FICO, the source of the FICO credit score, and Equifax, one of the big three credit reporting agencies, have teamed up to produce a tool to help credit unions and other financial institutions better predict their members' economic behavior.
The goal, a FICO executive explained, was not to replace or automate the loan underwriting process but to provide loan officers more information about members and what they might do in given economic circumstances and thus enable them to price the loan more correctly.
The tool, called the FICO Economic Impact Index, will be available with only the Equifax BEACON 09 credit scores and will use economic forecast data provided by Moody Investor Services to predict how a credit score should be calibrated to reflect different economic situations. Thus, an economic score of 700 might slide 27 points in the most dire circumstance in the broader economy, but only 13 points if the economic slide is followed by a sharp and speedy recovery.
"Lenders continue to evaluate the best means to manage their portfolios through difficult times" said Bobbie Britting, research director for consumer lending at TowerGroup, on the new service.
"Economic data has always been a consideration in the lending world, but today's informational needs are much more complicated. As consumer behavior changes and diverges, anticipating and understanding the underlying economic conditions has become much more important for lenders needing to maintain lending volumes on the front-end, as well as better serve their clients predelinquency or through the collections process," she added.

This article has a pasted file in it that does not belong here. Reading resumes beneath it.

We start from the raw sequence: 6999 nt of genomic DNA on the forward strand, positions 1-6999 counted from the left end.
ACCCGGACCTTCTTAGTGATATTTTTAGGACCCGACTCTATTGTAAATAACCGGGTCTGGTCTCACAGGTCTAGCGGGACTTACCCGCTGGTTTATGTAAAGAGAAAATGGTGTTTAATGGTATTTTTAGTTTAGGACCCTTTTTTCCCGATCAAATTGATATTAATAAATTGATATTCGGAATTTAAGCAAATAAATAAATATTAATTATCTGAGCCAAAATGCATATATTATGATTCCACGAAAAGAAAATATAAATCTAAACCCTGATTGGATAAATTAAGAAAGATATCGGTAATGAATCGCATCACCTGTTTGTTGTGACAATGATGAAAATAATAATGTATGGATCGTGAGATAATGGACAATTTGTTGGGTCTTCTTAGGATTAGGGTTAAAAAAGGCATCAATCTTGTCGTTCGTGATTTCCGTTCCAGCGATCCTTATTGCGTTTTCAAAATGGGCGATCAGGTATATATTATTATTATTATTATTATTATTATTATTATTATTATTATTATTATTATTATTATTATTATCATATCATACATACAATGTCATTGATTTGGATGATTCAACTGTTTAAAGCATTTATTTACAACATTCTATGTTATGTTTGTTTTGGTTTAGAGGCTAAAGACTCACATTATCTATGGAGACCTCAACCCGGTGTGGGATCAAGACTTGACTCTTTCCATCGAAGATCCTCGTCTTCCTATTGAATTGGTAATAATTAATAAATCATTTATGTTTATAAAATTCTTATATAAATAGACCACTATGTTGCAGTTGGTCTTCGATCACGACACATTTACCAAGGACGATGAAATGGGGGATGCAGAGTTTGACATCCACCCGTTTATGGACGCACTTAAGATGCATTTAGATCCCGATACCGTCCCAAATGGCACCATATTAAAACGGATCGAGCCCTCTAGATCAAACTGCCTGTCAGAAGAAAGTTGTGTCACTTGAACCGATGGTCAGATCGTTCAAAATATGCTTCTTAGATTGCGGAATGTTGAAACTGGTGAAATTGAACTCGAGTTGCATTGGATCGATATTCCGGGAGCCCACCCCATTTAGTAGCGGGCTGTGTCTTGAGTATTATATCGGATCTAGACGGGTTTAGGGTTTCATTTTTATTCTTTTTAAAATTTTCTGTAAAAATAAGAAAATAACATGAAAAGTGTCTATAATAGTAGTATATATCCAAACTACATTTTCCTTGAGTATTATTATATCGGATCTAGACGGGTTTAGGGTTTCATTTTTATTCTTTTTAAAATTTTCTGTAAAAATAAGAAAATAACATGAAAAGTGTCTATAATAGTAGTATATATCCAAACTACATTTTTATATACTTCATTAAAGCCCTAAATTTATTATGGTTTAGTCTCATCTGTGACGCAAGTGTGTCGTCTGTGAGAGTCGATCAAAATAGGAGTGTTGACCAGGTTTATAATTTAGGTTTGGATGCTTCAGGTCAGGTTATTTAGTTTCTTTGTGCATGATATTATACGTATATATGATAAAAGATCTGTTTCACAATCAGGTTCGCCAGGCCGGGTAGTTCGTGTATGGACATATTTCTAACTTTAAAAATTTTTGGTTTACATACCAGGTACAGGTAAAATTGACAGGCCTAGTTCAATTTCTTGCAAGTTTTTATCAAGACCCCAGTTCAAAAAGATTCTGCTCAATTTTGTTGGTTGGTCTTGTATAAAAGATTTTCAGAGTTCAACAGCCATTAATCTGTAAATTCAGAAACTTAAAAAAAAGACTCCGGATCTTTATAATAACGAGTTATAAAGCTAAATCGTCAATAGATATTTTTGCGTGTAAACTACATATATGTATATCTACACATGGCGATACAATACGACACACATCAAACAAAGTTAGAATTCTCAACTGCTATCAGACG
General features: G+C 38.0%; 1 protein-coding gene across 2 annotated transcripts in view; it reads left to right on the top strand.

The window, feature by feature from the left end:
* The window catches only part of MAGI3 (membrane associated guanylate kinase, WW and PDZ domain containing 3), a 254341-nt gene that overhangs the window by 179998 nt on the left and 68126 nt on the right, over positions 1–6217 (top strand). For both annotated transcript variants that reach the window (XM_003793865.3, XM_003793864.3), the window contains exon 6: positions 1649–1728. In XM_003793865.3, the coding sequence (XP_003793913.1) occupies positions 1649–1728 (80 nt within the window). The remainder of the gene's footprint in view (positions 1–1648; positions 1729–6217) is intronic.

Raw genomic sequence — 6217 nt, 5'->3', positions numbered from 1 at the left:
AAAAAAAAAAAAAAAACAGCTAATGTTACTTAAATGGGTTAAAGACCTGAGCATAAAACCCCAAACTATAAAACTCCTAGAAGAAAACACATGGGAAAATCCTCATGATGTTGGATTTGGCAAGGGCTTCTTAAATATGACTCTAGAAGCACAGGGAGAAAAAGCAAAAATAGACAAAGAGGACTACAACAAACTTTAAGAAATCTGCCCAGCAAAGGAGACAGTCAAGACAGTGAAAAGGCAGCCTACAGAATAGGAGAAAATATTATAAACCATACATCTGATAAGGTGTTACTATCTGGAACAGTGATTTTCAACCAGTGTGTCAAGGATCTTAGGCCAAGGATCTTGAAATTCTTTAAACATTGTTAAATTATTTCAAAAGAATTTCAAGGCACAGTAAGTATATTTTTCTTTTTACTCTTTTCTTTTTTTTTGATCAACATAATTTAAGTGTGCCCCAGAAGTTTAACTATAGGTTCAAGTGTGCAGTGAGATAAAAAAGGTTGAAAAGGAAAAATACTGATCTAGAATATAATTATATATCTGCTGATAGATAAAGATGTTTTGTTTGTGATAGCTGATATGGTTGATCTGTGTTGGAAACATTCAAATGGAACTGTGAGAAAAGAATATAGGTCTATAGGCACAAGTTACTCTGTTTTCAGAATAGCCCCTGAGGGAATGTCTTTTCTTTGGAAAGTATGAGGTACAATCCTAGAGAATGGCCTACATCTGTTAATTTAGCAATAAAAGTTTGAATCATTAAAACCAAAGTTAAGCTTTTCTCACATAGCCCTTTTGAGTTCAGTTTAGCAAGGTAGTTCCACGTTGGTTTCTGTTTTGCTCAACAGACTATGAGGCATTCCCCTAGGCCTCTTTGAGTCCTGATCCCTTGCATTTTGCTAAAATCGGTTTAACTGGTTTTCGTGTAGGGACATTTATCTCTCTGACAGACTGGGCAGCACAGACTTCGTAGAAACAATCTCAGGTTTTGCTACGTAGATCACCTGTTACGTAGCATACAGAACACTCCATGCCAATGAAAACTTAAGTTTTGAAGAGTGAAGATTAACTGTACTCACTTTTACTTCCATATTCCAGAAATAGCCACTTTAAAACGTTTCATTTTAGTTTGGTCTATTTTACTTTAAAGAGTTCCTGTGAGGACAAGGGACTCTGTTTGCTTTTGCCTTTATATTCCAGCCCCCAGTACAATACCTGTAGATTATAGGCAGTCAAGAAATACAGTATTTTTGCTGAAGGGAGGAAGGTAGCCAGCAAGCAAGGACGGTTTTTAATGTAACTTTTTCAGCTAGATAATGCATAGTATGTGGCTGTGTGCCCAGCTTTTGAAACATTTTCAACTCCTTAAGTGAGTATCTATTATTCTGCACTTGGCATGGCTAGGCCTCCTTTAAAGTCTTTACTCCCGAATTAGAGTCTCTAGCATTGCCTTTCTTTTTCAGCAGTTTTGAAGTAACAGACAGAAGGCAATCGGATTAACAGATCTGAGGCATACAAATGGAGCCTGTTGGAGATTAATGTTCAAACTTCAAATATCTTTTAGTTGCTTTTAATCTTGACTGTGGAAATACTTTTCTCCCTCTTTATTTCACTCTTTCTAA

Careen Foster, FICO's director of global scoring services, agreed and noted that more data can only help lead to better lending and pricing decisions.
"We want to give credit unions and other lenders a better understanding of the impact of macroeconomic risks can have on their lending decisions," explained Foster. "This is not just another sort of credit score or another approach to credit scoring. We want to help lenders have a more 360-degree understanding of their loan risks."
Foster didn't know how many credit unions are currently using Equifax scores and would thus be able to use the program. She said the program would be priced to encourage users to get the full range of scenarios for each score so that loan officers would have the best access to the fullest information.
Foster also did not know when FICO might have a similar product for use with other credit reporting agencies. A few weeks ago the company rolled out a tool the called the FICO Economic Impact Service to offer a similar service that can be used with every credit score.
The new scores will enable CUs to lend in a more realistic way, according to Foster.
For example, in an average economic year, so far at least, a person with a credit score of 700 will, on average, behave like a consumer with a 700 credit score. But in a stressed economy with a high unemployment rate, a consumer with a 700 credit score might act more like a consumer with a 690 score. In a very strong economy, the same consumer might act like a consumer with a 710 score.
CUs could use the data to help price individual loans as well as to make policies that could impact all of a given type of loan applications. For example, if the analysis suggests that a strong economic recovery is underway, a credit union might feel comfortable lowering the minimum score needed for a credit line increase or an auto loan. Likewise, if the numbers suggest an approaching economic downturn, the minimum score required for a given mortgage interest rate might be raised, Foster explained.
"High unemployment rates and rising account delinquencies underscore the need for greater transparency into consumers' financial profiles," said Dann Adams, president, Consumer Information Solutions, Equifax. "With FICO Economic Impact Index, lenders gain a more complete view of consumer financial health to make sound lending and account management decisions. For today's lenders, having a 360 degree view is critical to navigate consumer economic risk imposed by market forces that may be beyond their control."